Readers Talk Back on Oracles Multicore Licensing Policy
Opinion: John Pallatto's column "Oracle Multicore Licensing Ignores Market Reality" strikes a chord with readers, who make a plea for less complex licensing terms.My recent column "Oracle Multicore Licensing Ignores Market Reality" struck a chord with a couple of our readers, who say they feel that Oracle isnt being clear and reasonable about its fee and license policies. In my column, I take the position that Oracle is going against a strong prevailing current by sticking with its policy of charging license fees per core rather than simply per processors. Sun, IBM, Microsoft and others are among the companies that have shifted to per-processor licensing terms for most of their software product lines. It shouldnt be surprising that Oracles recent announcement that it will provide a 25 percent discount by counting each core as 0.75 of a processor wont placate customers who are looking for more transparent and less complex licensing terms.
Click here to read the details about Oracles decision to offer a 25 percent discount on per-core license terms.
- "Were I an Oracle customer (and thankfully I am not), I would be positively furious with them [about this] licensing scheme.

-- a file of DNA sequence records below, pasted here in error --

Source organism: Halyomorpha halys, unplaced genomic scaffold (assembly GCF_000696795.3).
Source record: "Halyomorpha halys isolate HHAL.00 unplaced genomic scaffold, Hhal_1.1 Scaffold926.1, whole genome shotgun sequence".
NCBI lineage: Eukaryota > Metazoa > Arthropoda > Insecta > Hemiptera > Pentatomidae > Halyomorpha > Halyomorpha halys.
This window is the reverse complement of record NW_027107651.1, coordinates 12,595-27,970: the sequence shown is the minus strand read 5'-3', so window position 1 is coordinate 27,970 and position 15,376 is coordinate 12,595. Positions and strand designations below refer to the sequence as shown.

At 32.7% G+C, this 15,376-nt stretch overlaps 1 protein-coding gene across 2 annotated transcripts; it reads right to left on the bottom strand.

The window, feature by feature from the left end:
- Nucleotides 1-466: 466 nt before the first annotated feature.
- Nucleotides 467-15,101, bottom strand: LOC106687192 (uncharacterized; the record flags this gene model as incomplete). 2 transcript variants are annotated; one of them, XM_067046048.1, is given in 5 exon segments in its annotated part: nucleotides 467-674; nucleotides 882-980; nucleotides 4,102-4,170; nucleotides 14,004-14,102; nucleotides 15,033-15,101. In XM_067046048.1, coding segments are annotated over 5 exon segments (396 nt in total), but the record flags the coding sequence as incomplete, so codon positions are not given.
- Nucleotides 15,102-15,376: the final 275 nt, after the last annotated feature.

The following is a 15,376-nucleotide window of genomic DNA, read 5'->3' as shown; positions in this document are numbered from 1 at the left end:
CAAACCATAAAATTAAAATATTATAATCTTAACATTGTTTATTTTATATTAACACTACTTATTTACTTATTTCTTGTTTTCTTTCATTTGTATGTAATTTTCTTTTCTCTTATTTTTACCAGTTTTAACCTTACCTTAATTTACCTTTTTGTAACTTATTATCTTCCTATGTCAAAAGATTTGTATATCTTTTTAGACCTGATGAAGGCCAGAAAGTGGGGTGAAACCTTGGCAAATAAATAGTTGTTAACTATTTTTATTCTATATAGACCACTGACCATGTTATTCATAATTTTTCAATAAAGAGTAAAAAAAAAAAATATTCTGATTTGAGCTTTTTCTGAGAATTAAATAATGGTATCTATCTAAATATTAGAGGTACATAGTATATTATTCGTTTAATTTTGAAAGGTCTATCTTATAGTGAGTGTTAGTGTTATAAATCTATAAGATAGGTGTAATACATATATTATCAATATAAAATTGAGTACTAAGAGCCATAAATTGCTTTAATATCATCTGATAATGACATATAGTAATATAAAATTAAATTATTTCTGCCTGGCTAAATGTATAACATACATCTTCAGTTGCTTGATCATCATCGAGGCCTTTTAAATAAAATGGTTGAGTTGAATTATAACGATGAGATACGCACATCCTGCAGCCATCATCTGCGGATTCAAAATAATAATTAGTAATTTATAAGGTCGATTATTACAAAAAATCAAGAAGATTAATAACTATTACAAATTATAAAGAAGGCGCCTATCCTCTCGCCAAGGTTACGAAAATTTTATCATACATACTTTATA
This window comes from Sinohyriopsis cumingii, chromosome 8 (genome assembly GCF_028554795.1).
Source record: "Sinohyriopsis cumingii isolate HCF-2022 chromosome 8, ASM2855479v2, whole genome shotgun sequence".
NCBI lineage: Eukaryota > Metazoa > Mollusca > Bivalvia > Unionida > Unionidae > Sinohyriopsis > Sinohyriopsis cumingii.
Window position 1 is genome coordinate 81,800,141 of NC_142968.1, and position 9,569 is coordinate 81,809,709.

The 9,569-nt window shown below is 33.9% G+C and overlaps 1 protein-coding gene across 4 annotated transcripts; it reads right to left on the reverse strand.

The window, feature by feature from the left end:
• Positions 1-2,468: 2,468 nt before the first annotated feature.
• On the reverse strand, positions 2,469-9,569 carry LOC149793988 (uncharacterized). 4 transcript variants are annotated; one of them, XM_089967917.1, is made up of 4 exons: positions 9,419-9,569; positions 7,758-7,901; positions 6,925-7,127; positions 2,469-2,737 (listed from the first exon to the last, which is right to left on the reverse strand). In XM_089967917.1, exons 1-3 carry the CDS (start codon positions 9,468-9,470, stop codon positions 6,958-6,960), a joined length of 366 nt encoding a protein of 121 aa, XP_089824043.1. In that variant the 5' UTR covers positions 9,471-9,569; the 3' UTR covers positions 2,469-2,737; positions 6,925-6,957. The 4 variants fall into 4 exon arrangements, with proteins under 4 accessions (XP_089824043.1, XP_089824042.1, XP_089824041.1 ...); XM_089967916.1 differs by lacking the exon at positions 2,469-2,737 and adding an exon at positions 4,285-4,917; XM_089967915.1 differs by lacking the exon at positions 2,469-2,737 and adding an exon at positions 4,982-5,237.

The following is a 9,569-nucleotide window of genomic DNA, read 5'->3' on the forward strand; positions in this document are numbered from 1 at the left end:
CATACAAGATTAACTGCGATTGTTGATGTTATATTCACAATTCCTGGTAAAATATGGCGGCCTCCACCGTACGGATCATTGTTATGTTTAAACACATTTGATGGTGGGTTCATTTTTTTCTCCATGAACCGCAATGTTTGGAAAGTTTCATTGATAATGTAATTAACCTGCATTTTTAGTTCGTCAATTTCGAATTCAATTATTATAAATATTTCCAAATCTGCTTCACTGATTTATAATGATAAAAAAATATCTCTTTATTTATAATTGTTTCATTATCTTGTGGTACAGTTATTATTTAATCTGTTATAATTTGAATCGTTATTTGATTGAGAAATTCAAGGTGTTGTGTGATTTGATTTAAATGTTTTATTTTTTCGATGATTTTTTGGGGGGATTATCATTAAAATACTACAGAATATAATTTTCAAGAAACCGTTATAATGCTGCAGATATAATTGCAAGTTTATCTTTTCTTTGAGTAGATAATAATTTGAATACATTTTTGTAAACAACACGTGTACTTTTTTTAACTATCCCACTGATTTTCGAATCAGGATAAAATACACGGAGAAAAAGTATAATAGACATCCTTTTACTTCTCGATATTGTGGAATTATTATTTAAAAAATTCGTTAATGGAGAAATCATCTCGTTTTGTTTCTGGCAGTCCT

"First to come to mind is the foolish claim that I, the customer, am somehow paying for performance.
"Of course I am paying for performance. I am doing so by purchasing systems with multiple cores! Oracle has absolutely nothing to do with the performance gain I am receiving and it is a fabrication to claim otherwise.
"If I choose to add additional CPUs, then my licensing comes into play and Ill be passive [about] additional licensing feesalthough even that is stretching the bounds of credibility.
"I wouldnt need multiple cores if Oracle actually performed to suit my business. While not intolerable, Oracles bloated client libraries, enormous overhead at the server, and severely behind-the-curve development tools are indicative of a company that has severely fallen behind the technology curve.
"My recommendation: stop upgrading. Investigate other platforms [such as] DB/2, MS SQL, PostGreSQL [or] MySQL. There are dozens of possible changes to be made. Re-justify platform choices regularly (every three years or so). Remind them that they arent the only kids on the block."
Thomas J. Theobald, Application Development Manager
- "At my former company I wasted so much time on phone calls trying to determine if we were properly licensed for certain Oracle applications and it usually came down to the number of processors and how the databases were being used and by whom.
"The Oracle reps would push me to cut a deal and that made me feel uncomfortable. I tried to use our VAR whenever I could to avoid dealing with the used car salesman approach that came up [during] pretty much every conversation.
"I do believe that software vendors need to make licensing easier to understand. Of course, this might cut back on their easy revenues in the form of licensing fees and complicated purchasing processes."
Richard Smith, Software Management Administrator